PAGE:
A customer success manager (CSM) guides customers from the sales process to the support stage. It’s a critical position to have, as you’re ensuring that customers can successfully begin using your product or service and achieve success.
As a result, a customer success manager's resume needs to show hiring managers and recruiters that you possess the skills to help customers succeed, stay satisfied, and continue as customers of a business. Read on to discover how to create an effective customer success manager resume.
Customer Success Manager Resume Best Practices
Let’s review some best practices that apply to all sections of your customer success manager resume.
First, always relate your work history and skills to the position you’re applying for. You’ll contextualize your experience to the new role, and hiring managers and recruiters will know exactly how you stand in relation to job requirements and expectations. To do this, thoroughly read the job description and use keywords in your resume that align with the role's responsibilities.
You also should support your role responsibilities and experiences with metrics and figures that prove your achievements. For example, you can say that you improved your customer satisfaction rate but including your actual customer satisfaction rate and how you improved it makes that statement all the more powerful. We’ll go over examples of what this could look like below. JUMP LINK
Lastly, you also want to use action verbs. They are more effective and impactful as they clearly show what you did and were responsible for.
Make sure to keep these best practices in mind throughout each step of the process. Now let’s go over how to begin writing your customer success manager resume.
How to Write a Customer Success Resume
1. Start from a template.
The easiest way to begin creating your customer success resume is to start from a template. That way, the format is already set, and you simply have to input your experience that helps you stand out from the crowd and proves your skills. HubSpot has a selection of templates available to download for free that you can easily customize to your needs.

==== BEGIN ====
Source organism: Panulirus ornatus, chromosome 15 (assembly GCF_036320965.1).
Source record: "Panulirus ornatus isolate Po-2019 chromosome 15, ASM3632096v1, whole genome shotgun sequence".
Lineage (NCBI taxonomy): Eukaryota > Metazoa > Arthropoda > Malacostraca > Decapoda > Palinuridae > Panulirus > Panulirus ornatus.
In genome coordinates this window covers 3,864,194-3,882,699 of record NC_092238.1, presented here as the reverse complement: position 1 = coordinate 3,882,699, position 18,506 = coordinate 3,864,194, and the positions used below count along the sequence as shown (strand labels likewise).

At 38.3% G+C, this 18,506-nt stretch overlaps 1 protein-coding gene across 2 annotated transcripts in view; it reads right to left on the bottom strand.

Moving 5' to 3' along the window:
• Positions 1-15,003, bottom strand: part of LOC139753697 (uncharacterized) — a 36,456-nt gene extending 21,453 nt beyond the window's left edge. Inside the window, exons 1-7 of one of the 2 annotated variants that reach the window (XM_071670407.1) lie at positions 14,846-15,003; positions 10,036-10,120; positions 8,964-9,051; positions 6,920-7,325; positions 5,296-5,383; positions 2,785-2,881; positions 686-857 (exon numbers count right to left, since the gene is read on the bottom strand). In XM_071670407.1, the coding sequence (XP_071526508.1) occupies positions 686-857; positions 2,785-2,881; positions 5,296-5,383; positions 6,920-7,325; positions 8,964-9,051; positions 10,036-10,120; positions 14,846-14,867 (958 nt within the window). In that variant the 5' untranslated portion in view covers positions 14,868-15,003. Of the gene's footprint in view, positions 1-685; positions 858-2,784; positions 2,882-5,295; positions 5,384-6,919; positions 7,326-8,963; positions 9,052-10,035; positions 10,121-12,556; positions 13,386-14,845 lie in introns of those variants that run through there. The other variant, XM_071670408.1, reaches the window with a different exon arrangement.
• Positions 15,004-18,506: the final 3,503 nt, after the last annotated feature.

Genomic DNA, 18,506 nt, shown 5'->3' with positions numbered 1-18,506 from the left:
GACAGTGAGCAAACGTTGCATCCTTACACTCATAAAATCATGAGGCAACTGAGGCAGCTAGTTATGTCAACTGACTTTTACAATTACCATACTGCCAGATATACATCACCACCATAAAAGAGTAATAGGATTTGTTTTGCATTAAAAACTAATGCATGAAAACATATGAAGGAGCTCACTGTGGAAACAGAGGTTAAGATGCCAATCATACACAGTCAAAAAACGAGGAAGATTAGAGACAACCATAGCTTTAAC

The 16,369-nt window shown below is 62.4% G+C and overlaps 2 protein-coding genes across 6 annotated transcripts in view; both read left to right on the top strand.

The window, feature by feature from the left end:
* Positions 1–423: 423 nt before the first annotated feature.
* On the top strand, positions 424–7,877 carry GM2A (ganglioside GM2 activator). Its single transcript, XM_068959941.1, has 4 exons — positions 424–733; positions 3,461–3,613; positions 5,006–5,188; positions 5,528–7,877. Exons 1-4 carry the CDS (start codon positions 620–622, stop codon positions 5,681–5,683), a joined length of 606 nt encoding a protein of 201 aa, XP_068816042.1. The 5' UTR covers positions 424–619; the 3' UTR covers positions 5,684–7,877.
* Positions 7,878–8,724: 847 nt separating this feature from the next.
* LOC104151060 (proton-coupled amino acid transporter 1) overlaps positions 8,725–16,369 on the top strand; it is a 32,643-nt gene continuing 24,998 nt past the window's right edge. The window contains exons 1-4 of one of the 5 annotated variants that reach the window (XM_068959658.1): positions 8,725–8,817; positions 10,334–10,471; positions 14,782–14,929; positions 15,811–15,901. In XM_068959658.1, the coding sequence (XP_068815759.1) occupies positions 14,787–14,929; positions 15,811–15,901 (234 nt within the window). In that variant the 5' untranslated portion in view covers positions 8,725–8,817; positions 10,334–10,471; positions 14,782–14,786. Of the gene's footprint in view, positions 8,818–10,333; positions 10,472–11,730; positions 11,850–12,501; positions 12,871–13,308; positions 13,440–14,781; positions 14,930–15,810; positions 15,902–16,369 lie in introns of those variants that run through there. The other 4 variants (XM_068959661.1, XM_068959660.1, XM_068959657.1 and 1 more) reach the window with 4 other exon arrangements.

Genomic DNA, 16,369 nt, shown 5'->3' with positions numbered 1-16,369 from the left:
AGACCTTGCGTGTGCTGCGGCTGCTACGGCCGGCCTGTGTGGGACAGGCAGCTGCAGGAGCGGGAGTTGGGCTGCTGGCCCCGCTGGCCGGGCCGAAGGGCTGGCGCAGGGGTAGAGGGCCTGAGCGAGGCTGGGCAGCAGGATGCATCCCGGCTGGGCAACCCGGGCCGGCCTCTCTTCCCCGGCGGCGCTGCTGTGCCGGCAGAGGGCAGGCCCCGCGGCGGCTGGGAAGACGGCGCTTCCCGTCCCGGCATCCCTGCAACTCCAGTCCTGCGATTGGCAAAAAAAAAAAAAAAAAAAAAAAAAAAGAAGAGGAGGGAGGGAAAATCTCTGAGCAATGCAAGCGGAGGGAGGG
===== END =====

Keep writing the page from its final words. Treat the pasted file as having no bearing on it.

2. Note your education and contact information.
The first and easiest section to complete in your resume is your education and contact information. The template you’ve chosen likely has an education section, where you should add the name of the institution you attended and the degrees you’ve received. Here you can also note any additional relevant certifications you may have.
Templates also include a space for contact information, where you’ll share your full name, phone number, email, and address.
If you’re building your resume from scratch, note that contact information and education are typically at the top of a resume.
3. Note your work experience.
The most essential part of your resume is the work experience section.
Here, you’ll detail the experiences that prove your ability to succeed in your new role and the skills that set you apart from the competition. You’ll likely have various experiences to note, so highlight key achievements from every role.
When writing this section, the most important things to do are:
- Describe your experience from your previous roles.
When describing your responsibilities in your previous role, it’s important to be specific with what you did. Let’s go over an example using the following two options:
Option 1: “Improved the customer experience.”